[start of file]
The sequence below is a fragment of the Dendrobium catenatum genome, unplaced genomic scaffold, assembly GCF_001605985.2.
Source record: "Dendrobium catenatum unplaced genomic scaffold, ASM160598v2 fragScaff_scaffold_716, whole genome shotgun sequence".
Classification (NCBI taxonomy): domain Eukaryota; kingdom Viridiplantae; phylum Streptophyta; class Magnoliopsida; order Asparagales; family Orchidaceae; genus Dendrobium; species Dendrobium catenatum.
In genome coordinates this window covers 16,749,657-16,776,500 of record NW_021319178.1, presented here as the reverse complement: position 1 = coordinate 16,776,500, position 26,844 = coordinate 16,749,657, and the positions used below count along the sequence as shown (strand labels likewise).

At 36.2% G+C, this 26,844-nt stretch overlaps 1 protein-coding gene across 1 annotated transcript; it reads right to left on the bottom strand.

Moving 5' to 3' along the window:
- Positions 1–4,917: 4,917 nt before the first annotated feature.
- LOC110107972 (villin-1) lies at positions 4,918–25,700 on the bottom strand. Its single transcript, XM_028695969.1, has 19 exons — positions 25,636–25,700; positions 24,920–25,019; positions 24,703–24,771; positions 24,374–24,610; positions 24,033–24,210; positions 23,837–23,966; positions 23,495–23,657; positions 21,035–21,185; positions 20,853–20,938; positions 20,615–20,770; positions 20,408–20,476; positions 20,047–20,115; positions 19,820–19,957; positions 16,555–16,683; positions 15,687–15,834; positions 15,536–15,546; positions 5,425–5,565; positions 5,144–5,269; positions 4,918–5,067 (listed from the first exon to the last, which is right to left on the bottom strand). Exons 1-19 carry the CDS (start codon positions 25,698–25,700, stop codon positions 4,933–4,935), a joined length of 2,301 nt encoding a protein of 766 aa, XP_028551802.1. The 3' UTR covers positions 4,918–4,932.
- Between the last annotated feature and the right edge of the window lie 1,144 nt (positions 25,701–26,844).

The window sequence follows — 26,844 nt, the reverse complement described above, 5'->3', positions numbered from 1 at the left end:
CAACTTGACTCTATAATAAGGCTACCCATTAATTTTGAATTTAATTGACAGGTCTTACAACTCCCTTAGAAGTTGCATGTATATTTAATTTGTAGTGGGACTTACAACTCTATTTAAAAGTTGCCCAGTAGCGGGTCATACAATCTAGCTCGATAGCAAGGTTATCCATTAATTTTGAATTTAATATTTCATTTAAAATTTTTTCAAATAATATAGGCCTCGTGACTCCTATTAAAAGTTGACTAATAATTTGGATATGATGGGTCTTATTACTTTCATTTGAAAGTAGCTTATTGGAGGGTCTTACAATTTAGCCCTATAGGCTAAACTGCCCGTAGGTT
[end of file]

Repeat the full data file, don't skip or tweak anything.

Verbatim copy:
The sequence below is a fragment of the Dendrobium catenatum genome, unplaced genomic scaffold, assembly GCF_001605985.2.
Source record: "Dendrobium catenatum unplaced genomic scaffold, ASM160598v2 fragScaff_scaffold_716, whole genome shotgun sequence".
Classification (NCBI taxonomy): domain Eukaryota; kingdom Viridiplantae; phylum Streptophyta; class Magnoliopsida; order Asparagales; family Orchidaceae; genus Dendrobium; species Dendrobium catenatum.
In genome coordinates this window covers 16,749,657-16,776,500 of record NW_021319178.1, presented here as the reverse complement: position 1 = coordinate 16,776,500, position 26,844 = coordinate 16,749,657, and the positions used below count along the sequence as shown (strand labels likewise).

At 36.2% G+C, this 26,844-nt stretch overlaps 1 protein-coding gene across 1 annotated transcript; it reads right to left on the bottom strand.

Moving 5' to 3' along the window:
- Positions 1–4,917: 4,917 nt before the first annotated feature.
- LOC110107972 (villin-1) lies at positions 4,918–25,700 on the bottom strand. Its single transcript, XM_028695969.1, has 19 exons — positions 25,636–25,700; positions 24,920–25,019; positions 24,703–24,771; positions 24,374–24,610; positions 24,033–24,210; positions 23,837–23,966; positions 23,495–23,657; positions 21,035–21,185; positions 20,853–20,938; positions 20,615–20,770; positions 20,408–20,476; positions 20,047–20,115; positions 19,820–19,957; positions 16,555–16,683; positions 15,687–15,834; positions 15,536–15,546; positions 5,425–5,565; positions 5,144–5,269; positions 4,918–5,067 (listed from the first exon to the last, which is right to left on the bottom strand). Exons 1-19 carry the CDS (start codon positions 25,698–25,700, stop codon positions 4,933–4,935), a joined length of 2,301 nt encoding a protein of 766 aa, XP_028551802.1. The 3' UTR covers positions 4,918–4,932.
- Between the last annotated feature and the right edge of the window lie 1,144 nt (positions 25,701–26,844).

The window sequence follows — 26,844 nt, the reverse complement described above, 5'->3', positions numbered from 1 at the left end:
CAACTTGACTCTATAATAAGGCTACCCATTAATTTTGAATTTAATTGACAGGTCTTACAACTCCCTTAGAAGTTGCATGTATATTTAATTTGTAGTGGGACTTACAACTCTATTTAAAAGTTGCCCAGTAGCGGGTCATACAATCTAGCTCGATAGCAAGGTTATCCATTAATTTTGAATTTAATATTTCATTTAAAATTTTTTCAAATAATATAGGCCTCGTGACTCCTATTAAAAGTTGACTAATAATTTGGATATGATGGGTCTTATTACTTTCATTTGAAAGTAGCTTATTGGAGGGTCTTACAATTTAGCCCTATAGGCTAAACTGCCCGTAGGTT